By Don Gronning
Maui County Council Member Mike Molina won’t say who paid for the lawyer or appraiser who persuaded the Ethics Board to overturn the decision banning him from voting on a huge development near his land.
What did it cost and who paid for it? Those are the questions being asked after the Maui Board of Ethics reversed themselves and said council member Mike Molina could vote on a rezone for a controversial South Maui development, even though he owned an interest in land near there.
Molina’s attorney, Dennis Nakamura, and an Oahu land appraisal company, said the value of a 12.9 acre parcel Molina owns a part of would not be effected if the Makena Resort rezone is approved, even though the land is located about a mile from the proposed rezone.
A 48-page report prepared by the firm of John Child and Company of Honolulu concluded that the Molina property was landlocked, without utilities or easements and had such poor soil not even one animal could be grazed on it. Furthermore, part of the property was zoned conservation land, further limiting its use.
Nakamura argued that its value would not be effected either way because of a rezone. Two employees of John Child and Company, including CEO Karen Char, were present at the July 26 Board of Ethics meeting to support that conclusion and answer questions from the Board.
Just what such a report and personal appearances by appraisers cost Molina is the subject of much speculation. Molina himself is coy about the cost and who will pay it.
“I don’t know, I haven’t got the bill yet,” is his answer when asked what the attorney and report cost. “The family vacation is on hold, though.”
Will anyone else help pay? “Not as far as I know,” Molina says. Was any of the work done pro bono, or free? “Not that I know,” Molina says. Well, will the bill be in the thousands or tens of thousands of dollars? “You have my answer,” Molina replies.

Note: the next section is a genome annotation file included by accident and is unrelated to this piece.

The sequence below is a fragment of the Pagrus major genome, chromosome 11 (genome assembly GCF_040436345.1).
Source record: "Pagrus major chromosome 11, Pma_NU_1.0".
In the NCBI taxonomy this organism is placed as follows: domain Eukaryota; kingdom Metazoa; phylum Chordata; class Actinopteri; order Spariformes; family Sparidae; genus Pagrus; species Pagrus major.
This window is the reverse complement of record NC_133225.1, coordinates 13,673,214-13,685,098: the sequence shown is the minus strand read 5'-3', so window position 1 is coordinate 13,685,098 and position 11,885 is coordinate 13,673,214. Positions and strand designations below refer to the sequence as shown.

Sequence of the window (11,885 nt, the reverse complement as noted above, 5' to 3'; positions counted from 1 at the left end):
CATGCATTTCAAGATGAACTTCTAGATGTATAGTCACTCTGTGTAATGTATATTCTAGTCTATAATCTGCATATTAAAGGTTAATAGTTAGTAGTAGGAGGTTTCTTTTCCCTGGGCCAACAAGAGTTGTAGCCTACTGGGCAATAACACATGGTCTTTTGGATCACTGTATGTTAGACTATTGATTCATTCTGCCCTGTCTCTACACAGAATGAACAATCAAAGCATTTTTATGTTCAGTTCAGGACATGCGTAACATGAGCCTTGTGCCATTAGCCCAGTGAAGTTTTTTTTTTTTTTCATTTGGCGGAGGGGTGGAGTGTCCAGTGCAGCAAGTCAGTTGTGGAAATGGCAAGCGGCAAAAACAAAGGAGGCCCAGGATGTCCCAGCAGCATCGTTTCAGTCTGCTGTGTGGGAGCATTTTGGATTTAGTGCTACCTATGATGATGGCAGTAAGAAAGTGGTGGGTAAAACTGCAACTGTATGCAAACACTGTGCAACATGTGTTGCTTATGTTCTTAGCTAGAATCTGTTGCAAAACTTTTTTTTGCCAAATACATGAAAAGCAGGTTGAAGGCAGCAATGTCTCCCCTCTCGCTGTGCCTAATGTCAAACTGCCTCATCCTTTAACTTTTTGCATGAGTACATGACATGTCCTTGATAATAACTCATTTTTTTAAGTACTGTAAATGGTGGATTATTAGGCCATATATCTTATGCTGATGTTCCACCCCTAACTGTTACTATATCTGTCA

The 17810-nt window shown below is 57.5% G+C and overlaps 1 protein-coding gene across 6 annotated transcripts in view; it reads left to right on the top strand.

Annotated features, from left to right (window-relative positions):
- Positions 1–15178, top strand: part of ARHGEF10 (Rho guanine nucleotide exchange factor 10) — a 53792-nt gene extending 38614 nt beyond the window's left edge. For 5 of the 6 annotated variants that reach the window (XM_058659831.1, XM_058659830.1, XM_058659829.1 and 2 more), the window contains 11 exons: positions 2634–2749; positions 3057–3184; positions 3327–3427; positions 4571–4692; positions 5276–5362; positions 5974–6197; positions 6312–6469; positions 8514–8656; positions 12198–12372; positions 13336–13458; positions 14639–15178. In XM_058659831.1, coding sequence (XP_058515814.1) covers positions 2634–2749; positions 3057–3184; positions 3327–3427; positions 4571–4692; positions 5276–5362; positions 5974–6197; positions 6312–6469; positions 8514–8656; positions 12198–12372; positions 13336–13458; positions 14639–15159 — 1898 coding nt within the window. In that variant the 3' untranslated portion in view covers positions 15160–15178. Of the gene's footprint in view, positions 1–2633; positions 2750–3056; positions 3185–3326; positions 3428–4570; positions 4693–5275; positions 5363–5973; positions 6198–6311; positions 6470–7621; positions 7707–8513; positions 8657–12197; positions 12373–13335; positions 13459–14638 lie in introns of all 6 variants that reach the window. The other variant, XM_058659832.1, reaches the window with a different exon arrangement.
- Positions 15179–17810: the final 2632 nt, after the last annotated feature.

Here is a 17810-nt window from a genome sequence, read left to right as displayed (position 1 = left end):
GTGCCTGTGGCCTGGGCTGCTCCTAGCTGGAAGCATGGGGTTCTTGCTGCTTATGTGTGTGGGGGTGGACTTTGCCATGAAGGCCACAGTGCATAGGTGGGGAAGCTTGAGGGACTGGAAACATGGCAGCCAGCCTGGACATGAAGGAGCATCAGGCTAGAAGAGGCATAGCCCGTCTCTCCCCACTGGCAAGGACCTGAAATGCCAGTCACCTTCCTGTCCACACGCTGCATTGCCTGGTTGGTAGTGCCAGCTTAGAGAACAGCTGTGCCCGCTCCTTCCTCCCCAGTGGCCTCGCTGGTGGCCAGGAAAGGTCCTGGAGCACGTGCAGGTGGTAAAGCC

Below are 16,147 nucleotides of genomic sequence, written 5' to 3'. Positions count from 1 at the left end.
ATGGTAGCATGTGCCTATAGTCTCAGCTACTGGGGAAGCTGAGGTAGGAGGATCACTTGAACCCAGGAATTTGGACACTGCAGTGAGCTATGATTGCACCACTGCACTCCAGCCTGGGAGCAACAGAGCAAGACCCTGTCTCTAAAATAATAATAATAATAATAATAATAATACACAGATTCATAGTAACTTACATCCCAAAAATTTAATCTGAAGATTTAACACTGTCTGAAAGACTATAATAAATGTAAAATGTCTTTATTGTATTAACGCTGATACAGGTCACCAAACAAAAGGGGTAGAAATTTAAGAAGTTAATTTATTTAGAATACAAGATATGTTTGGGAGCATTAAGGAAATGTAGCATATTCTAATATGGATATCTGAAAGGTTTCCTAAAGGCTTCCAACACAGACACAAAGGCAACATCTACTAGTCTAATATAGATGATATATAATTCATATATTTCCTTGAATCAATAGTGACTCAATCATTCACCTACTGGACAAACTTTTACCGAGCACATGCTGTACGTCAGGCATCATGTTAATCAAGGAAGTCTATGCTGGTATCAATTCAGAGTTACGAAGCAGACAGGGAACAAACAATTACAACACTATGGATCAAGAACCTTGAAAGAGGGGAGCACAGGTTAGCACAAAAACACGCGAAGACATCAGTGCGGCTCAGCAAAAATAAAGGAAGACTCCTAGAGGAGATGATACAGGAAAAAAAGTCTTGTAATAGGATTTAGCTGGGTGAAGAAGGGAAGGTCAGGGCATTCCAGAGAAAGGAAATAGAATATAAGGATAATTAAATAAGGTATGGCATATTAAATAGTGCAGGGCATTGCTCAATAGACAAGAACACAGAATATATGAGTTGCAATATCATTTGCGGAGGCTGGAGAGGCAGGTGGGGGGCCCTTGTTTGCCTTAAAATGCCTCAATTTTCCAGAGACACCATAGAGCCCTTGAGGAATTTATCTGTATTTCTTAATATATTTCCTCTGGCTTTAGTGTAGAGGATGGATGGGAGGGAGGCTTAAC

Reports such as the John Child report likely costs several thousand dollars, says one appraiser.
“I’d charge at least $5,000 for the report,” says R.J. Kirchner, owner of Paradise Appraisals of the Big Island. “I suspect because it is a big Oahu firm, they charge more.”
That’s just for the report. To get the people to attend the Board of Ethics meeting would cost more, says Kirchner. He says he charges $150 an hour for his time, including travel, and that he would want at least a half-day to prepare to testify.
Then there is the matter of attorney’s fees. Such legal work also does not come cheap.
Nakamura appeared personally before the board three times and prepared a 20-page memorandum, which was supported by about 100 pages of various exhibits, including the language for the advisory opinion he thought the board should give. Nakamura was the attorney for Wailea 670, another controversial, big-money development in South Maui, although he says he no longer represents them.
At the July 26 meeting, the Board of Ethics apparently wasn’t curious about who paid for the report, as nobody inquired about costs or who footed the bill.
“I’m surprised the board didn’t ask who paid for the report,” says Kirchner. “I would have.”
The Child report doesn’t include a dollar amount on what the land is worth and in response to board member Tamio Iwado’s question, Char said they did not place a value on the parcel.
Nakamura had answered a similar question from Iwado earlier in the meeting by saying they had the land appraised but that the value wasn’t the real issue. The real issue, he said, was whether the value is going to change as a result of the rezone.
After reading the Child report and listening to Nakamura, one could conclude the land is worthless. That’s not how Maui County sees it. According to the county property tax website www.mauipropertytax.com, the agricultural portion is valued at $359,100 and the conservation land is assessed at $151,200 for a total of more than half a million dollars.
In amended financial disclosure forms, Molina says he owns 10 percent and it is worth $51,490.
Molina’s actions throughout the controversial Makena rezone have been suspect. He did not reveal his interest in the land until after he had voted once in favor of the rezone, even though all elected officials are required to disclose all interest in real estate in Maui County on a sworn form filed with the County Clerk’s office.
Molina’s interest in the land only became public after he was asked about it on a call-in, cable television show.